Cotto said he’s been having fun in camp with Freddie and the guys in camp. He was asked if he ever thought he’d fight at middleweight. It never crossed his mind, he said.

He said he had differences when he was getting ready to fight Manny Pacquiao, but now his relationship with Roach is “great.” They have the chemistry to make him a better boxer, he said.

He’d love to win that title in that fourth class, he said, but that wouldn’t mean he’d automatically be thought of as better as a Wilfredo Gomez or a Tito Trinidad. He played down a question as to whether he’s there with those legends, and said that’s a matter for the fans to decide.

The last time he fought at MSG, he lost to Austin Trout. He was young and mobile, and Sergio isn’t so young, and has hampered mobility, arguably. Thus, he said, it’s apples and oranges. “We guarantee you, we’re going to win this fight,” he said.

Trainer Roach said Cotto now knows how to control the ring better, and has worked on that a lot. “We’re more scientific about our approach to the fight, about how to control the ring better,” he said.

The left-handed Cotto said he started fighting at 11, and started lefty, but right away, switched to righty stance.

He said he is less concerned with what Sergio brings to the table than his prep, and Martinez will need to adapt to him. He didn’t offer anything when asked what Martinez does that is potentially worrisome to him. Again, he said that he is concerned with what he will do, not the other guy.

He said he wants to win another crown, but that family, doing well for his kids, is his greatest motivation.

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Fast Results From London: Joshua Takes Out Povetkin in the 7th

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UK sporting

It was a very wet night at Wembley Stadium, but the dampness didn’t diminish the enthusiasm of the crowd which welcomed UK sporting hero Anthony Joshua into the ring with a thunderous ovation. And Joshua didn’t disappoint. After six relatively even rounds, he found his range in the seventh and became the first man to stop Alexander Povetkin. A three punch combo that began with an overhand right sent Povetkin sprawling into the ropes. The Russian beat the count, but Joshua smelled blood and as soon as the ref allowed the proceedings to continue he moved in for the kill. The official time was 1:59.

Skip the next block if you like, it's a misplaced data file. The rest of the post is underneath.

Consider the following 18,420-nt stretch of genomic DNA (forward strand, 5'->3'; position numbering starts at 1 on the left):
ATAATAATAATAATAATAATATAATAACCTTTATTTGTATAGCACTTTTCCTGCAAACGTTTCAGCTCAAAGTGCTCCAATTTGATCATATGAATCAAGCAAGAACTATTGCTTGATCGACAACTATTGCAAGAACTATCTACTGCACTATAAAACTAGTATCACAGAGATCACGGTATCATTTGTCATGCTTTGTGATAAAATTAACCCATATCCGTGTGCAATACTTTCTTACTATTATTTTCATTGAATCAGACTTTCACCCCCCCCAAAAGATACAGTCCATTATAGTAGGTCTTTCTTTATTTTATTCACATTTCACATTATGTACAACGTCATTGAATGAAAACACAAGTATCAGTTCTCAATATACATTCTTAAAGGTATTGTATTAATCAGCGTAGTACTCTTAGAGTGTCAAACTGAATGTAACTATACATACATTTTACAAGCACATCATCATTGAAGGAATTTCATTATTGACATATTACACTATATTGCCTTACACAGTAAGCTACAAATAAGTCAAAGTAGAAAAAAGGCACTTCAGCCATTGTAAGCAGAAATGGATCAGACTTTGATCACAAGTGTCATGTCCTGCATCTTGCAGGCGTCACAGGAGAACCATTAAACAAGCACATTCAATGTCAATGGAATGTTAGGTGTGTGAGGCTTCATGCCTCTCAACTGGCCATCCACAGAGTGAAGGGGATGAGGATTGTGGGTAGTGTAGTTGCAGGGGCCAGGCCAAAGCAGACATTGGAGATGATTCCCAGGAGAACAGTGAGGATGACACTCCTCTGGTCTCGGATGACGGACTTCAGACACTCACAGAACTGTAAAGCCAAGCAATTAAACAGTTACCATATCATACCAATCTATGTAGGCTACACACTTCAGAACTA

Povetkin started fast and in the eyes of many observers won the first three rounds. A sharp right hand in the waning seconds of round one reddened Joshua’s nose which leaked blood in the next round. The tide began to turn in round four when Povetkin suffered a cut above his left eye.

Povetkin (now 34-2), was the lighter man by 23 pounds. Joshua had a four inch height advantage and a seven inch reach advantage. And it mattered greatly that AJ was the younger man by 10-plus years. Povetkin wasn’t intimidated by Joshua and had several good moments but, at age 39, his reflexes betrayed him once the fight had crossed the midpoint.

Joshua, who owns three of the four meaningful heavyweight title belts, improved to 22-0 with his 21st stoppage. His next fight is penciled in for April 13 of next year against an opponent to be determined. His promoter Eddie Hearn has reserved that date at Wembley Stadium.

Other Bouts

In a 12-round lightweight bout, Joshua’s Olympic Games teammate and fellow gold medalist Luke Campbell (19-2) avenged the first loss of his career with a unanimous decision (119-109, 118-111,116-112) over France’s Yvan Mendy (40-5-1). This was Campbell’s second start since coming up short in a bid for Jorge Linares’s lightweight title and his first fight under his new trainer Shane McGuigan.

In their first meeting in December of 2015 at London’s O2 Arena, Mendy won a split decision that should have been unanimous. Campbell insisted that he had improved greatly in the interim and tonight’s fight bore witness. However, he needs to develop a harder punch to rank among the top lightweights in the world, a list headed by Mikey Garcia. As this fight was framed as a WBC title eliminator, Campbell is next in line to meet Garcia, but Mikey has indicated that he will pursue bigger game.